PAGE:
Friday, July 15, 2016
OK, it's finally here and people can speak about it from an informed point of view rather than a knee-jerk reaction from internet trolls. I loved the original "Ghostbusters", and I had no problem with the idea of a reboot featuring women in the leads. The cast looked promising but I will say I am unfamiliar with the work of Kate McKinnon and Leslie Jones, but as alums of SNL they could be great or complete busts. The idea of putting together four funny women as a new crew of Supernatural fighters should work. The hate this movie generated however was amazing. The trailer has three times as many dislikes as likes and I've heard it is the most disliked video ever on YouTube. Many people are locked and loaded to hate this film, but I was not one of them.
As it turns out the haters are closer to the truth than are the naively optimistic. It is not something to hate but it is not very good. It seems strange with the talent and money spent putting it together that the film misfires so much. Most of the ways the movie fails have little to do with the cast or the concept but everything to do with the script and the tone. There are good things in the movie but they are passing elements rather than things that grow from the characters or the situations. The most laughs I had were in the end titles and it seems like they were just tossing in material they did not think would work in the film but for me was the stuff that worked the best.
Maybe the biggest problem is that no one will ever be able to reproduce the odd, karmic attitude and timing of Bill Murray in the original. This movie tries very hard to make the characters funny but it just feels flat almost in every scene. The opening sequence, which has none of the featured performers in it, is the best moment of the film. When the titles came up I was excited that the movie was getting started on the right foot. Kristen Wiig is a character so unsure of herself that she denies authorship of a book. Murray on the other hand was so self assured that every time something did not go as planned, you were amused by his reaction. Wiig's Erin Gilbert expects to be mocked and that just does not work for the movie. Melissa McCarthy on the other hand is mostly just progressively loud. When given the chance she can be great. She carried last year's "Spy" on her back very effectively. This performance feels more like one of those numerous comedies of hers that I have avoided in the last few years[Tammy, The Boss, Identity Theft].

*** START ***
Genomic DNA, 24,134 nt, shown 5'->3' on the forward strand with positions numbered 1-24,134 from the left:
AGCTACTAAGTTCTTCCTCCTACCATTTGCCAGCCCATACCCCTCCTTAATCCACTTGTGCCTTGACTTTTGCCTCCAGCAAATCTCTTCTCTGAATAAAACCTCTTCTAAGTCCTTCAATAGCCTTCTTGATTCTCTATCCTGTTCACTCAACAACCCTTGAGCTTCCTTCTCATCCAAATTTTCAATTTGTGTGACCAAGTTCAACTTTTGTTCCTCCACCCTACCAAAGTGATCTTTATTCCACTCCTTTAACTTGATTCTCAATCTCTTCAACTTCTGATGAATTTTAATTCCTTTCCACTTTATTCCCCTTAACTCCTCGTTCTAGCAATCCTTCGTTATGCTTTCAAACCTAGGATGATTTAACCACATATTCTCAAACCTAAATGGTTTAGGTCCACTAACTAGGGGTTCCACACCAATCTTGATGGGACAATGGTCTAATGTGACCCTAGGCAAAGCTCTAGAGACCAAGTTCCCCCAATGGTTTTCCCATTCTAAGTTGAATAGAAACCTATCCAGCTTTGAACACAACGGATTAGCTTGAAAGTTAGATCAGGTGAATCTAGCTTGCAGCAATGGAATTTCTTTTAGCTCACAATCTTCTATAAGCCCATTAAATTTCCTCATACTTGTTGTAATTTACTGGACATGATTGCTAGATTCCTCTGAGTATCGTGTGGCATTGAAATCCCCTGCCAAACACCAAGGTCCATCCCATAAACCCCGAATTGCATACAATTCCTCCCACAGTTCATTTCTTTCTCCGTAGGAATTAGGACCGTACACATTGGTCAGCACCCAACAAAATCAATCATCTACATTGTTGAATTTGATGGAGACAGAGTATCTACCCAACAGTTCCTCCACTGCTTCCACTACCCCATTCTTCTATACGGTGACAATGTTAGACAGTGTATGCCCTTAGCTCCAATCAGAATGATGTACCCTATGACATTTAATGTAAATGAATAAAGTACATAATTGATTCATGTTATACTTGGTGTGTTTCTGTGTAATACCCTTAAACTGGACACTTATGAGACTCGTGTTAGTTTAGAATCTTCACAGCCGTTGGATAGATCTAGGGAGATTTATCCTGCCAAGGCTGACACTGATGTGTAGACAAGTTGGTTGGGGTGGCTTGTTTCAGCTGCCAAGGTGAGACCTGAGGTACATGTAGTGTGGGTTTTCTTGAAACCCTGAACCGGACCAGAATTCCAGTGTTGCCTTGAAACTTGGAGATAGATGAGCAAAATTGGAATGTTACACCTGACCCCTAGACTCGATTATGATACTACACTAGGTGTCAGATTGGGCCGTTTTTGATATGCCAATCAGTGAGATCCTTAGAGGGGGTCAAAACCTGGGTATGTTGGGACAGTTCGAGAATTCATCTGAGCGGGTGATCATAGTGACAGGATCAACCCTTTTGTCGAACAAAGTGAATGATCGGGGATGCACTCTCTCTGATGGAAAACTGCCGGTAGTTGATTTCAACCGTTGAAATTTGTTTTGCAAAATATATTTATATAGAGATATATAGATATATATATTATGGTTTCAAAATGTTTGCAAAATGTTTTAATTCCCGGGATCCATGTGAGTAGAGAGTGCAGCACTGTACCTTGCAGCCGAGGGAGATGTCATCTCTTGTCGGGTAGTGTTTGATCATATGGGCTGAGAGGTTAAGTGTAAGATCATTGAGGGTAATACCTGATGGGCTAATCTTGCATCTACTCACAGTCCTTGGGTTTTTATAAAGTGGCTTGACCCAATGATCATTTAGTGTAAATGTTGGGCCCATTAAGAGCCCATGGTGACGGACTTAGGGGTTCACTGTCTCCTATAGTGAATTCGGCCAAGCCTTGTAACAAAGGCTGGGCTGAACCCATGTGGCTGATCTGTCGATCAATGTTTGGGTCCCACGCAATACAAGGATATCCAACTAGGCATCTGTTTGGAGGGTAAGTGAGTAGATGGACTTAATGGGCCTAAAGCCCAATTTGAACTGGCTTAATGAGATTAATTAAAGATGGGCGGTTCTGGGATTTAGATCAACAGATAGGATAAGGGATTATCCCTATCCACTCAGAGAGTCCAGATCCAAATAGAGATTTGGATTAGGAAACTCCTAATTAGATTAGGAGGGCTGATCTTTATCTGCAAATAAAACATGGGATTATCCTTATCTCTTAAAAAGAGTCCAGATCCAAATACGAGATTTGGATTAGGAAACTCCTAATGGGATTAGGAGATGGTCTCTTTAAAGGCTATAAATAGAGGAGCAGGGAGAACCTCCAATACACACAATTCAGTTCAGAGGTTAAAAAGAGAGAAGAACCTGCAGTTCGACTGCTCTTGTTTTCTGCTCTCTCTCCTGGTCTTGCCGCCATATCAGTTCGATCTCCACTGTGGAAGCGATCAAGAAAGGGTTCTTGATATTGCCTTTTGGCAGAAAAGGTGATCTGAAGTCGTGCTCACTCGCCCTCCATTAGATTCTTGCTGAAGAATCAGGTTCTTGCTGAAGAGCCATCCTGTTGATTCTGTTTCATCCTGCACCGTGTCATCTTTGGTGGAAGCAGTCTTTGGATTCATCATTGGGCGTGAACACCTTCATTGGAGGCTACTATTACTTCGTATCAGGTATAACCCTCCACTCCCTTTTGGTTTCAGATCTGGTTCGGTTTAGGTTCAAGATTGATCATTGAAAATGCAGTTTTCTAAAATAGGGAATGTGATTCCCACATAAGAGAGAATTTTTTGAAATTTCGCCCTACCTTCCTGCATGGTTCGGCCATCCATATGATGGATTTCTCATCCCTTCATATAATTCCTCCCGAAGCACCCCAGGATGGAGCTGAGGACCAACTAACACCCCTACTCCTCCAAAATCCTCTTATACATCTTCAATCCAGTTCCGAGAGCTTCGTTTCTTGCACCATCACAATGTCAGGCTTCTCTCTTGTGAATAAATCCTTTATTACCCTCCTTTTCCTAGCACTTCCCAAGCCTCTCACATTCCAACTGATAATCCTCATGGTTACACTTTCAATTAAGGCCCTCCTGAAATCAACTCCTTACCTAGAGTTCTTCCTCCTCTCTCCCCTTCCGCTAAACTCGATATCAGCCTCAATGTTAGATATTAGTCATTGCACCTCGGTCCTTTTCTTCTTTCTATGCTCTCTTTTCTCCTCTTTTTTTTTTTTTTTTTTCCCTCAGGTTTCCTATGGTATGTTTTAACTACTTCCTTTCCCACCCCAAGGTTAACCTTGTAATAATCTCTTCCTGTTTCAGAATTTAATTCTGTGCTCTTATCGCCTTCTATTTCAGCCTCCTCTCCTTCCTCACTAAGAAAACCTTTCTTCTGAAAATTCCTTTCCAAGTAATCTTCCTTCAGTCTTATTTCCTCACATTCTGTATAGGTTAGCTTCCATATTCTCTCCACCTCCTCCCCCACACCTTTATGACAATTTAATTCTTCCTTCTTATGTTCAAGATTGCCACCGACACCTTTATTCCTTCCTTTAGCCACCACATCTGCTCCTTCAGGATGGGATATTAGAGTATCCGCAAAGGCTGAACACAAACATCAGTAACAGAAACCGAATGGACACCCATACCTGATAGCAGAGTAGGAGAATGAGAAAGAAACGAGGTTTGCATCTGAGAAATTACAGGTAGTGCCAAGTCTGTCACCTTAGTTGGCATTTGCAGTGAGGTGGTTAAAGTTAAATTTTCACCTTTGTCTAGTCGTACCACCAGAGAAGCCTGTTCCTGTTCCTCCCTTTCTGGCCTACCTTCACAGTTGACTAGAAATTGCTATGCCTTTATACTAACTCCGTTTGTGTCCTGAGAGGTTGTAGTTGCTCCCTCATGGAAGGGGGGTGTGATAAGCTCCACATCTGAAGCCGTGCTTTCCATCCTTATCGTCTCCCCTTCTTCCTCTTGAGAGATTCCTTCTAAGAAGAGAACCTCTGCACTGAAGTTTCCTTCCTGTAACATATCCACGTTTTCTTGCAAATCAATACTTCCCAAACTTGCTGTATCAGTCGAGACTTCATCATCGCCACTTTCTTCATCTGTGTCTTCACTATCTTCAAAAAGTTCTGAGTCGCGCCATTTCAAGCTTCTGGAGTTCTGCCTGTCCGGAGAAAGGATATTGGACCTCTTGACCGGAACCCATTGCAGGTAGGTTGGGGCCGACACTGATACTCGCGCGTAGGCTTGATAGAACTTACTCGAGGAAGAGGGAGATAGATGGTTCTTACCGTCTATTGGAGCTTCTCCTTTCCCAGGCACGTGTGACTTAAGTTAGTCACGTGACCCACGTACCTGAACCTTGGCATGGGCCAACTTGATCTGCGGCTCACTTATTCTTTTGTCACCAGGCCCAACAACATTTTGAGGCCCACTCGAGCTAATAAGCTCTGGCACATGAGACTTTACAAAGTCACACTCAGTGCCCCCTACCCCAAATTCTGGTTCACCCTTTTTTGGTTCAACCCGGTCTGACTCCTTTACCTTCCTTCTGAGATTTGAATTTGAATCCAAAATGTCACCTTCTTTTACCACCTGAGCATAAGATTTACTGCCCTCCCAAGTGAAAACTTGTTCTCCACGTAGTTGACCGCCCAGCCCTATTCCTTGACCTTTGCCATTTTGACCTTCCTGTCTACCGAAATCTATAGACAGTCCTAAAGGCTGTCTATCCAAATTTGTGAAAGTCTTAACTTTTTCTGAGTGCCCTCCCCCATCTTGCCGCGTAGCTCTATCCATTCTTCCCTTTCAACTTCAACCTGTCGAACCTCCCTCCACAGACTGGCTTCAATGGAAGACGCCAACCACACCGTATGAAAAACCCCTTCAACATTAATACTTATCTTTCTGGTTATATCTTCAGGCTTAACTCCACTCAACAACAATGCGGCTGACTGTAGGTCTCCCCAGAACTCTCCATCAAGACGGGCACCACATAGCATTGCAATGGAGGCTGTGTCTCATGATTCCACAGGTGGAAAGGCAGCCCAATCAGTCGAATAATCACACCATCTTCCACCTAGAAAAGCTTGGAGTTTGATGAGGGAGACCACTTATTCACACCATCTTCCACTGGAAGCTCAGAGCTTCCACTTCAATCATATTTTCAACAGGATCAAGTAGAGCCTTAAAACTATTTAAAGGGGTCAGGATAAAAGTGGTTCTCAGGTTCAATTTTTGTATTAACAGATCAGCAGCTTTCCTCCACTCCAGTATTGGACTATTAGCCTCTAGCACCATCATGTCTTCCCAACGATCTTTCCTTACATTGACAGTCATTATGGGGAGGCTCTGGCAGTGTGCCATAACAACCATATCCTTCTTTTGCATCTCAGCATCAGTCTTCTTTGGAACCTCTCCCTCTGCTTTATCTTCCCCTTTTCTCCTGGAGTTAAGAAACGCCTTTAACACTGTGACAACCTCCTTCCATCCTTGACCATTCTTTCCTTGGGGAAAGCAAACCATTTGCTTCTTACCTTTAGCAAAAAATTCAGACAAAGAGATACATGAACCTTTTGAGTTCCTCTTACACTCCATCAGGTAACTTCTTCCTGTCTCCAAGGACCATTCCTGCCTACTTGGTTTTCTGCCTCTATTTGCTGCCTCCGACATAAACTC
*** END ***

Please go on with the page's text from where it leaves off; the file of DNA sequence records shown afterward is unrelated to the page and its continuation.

In the plot of the movie, political forces get involved and it comes out of no where and it makes absolutely no sense. Andy Garcia as the Mayor tries to thank and deny the Ghostbusters simultaneously. His annoying assistant seems to pop up every so often to divert the plot from the original point and basically for no reason at all. One of the reasons stuff worked in the original film was it was played in a somewhat serious vein. The Mayors office was interested in election year politics and the EPA guy was a bureaucratic weeny drunk on his own power. Every character the Ghostbusters interact with in this film are unrealistic and unconvincing. From the Department chair who thinks Princeton is not a prestigious enough school to get a recommendation from, to the Dean of the other institution who uses the middle finger as his primary form of communication and the Mayor who is so indifferent, nothing feels real. There are segments that feel cut and pasted into the story, there never is any drive behind the story as it develops. In spite of all the frenetic energy being put into this, I thought it was pretty lifeless.